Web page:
Scottish Provident building to be gutted

The former Scottish Provident Building on St Andrews Square, Edinburgh. Picture: Julie Bull
The former Scottish Provident Building on St Andrews Square, Edinburgh. Picture: Julie Bull
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A MODERNIST landmark in central Edinburgh is to be largely demolished to make way for an office, retail and residential complex, despite objections from heritage groups and prominent architects.

The former Scottish Provident building on St Andrew Square will be gutted and its facade removed before being rebuilt from next year.

Stockland intend to transform the south side of the square into grade A office space, along with ground floor retail units and seven exclusive apartments on the upper floors.

The development firm said the lengthy 27-month construction period will create 400 jobs. The building has been empty for nearly ten years.

Councillors approved the application yesterday having delayed the decision for a site visit and to examine a series of objections from Historic Scotland and the Cockburn Association civic trust.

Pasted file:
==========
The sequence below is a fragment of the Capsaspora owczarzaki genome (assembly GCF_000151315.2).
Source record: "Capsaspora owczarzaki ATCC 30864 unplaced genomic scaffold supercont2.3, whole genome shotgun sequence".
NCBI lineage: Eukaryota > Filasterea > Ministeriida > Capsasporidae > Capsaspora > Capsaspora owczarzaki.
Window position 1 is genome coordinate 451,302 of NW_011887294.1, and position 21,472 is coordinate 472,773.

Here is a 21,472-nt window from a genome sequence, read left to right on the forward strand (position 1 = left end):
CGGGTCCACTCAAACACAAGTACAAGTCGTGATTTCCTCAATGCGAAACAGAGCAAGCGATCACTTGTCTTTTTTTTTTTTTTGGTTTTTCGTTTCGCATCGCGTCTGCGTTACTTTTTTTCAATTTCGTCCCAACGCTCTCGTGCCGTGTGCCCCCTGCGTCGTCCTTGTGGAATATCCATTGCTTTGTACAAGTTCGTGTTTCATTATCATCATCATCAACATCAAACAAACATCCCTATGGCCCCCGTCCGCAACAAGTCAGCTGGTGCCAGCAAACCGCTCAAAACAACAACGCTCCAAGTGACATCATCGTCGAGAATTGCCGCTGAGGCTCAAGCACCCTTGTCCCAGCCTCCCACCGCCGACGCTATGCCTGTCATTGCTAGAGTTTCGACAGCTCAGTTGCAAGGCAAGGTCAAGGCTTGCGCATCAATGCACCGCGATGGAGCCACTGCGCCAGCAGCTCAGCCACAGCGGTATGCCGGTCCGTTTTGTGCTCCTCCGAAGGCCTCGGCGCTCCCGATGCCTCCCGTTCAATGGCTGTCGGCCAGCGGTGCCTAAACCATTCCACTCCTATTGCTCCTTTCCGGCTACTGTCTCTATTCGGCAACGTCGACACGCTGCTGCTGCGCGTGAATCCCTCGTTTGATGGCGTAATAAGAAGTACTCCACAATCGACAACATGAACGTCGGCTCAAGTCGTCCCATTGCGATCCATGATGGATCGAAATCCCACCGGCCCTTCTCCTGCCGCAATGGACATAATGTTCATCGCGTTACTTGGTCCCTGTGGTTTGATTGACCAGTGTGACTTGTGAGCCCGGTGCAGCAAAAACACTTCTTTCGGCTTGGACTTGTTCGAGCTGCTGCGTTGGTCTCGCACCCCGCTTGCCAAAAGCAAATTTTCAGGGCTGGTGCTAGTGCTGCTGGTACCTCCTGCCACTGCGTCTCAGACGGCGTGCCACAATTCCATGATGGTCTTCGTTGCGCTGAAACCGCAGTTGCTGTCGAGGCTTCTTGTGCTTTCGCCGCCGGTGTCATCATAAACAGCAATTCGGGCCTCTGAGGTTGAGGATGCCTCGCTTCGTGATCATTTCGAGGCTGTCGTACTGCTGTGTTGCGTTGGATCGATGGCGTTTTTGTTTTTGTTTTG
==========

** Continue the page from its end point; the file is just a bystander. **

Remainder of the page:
Malcolm Fraser, a leading architect who chairs the Scottish Government’s town centre review, was also heavily critical of the project, warning against putting economic development before the demolition of a B-listed building.

He described the redevelopment style as “scrapbook-facadism” which is “universally derided, trashing and traducing our heritage for no benefit”.

The Scottish Provident building was designed by William G Leslie of Rowand Anderson, Kinimonth & Paul. It is highly regarded as a fine example of ‘Brutalist’ architecture among many conservationists.

Despite the concerns the council planning committee yesterday approved the project by 10 votes to 1. Two other buildings on the same block already have approval for demolition.

Ken Lindsay, a director at Stockland, last night welcomed the decision, which has paved the way for construction.

The firm said it had struggled to attract occupiers without making substantial changes to the building, including increasing floor heights to modern standards. It hopes to open the building in mid-2016.

He told The Scotsman: “Clearly we’re very pleased with this decision which will now allow us to get on site earlier than expected, hopefully by the spring.

“The changes to the building will allow us to attract top quality occupiers to this vibrant part of the city.”

He added that the proximity to the St Andrew Square tram stop would be a draw for interested businesses.

Mr Lindsay said: “We believe this is a prime site, especially given the proximity to Waverley Station and the new tram stop connecting the city centre to the airport.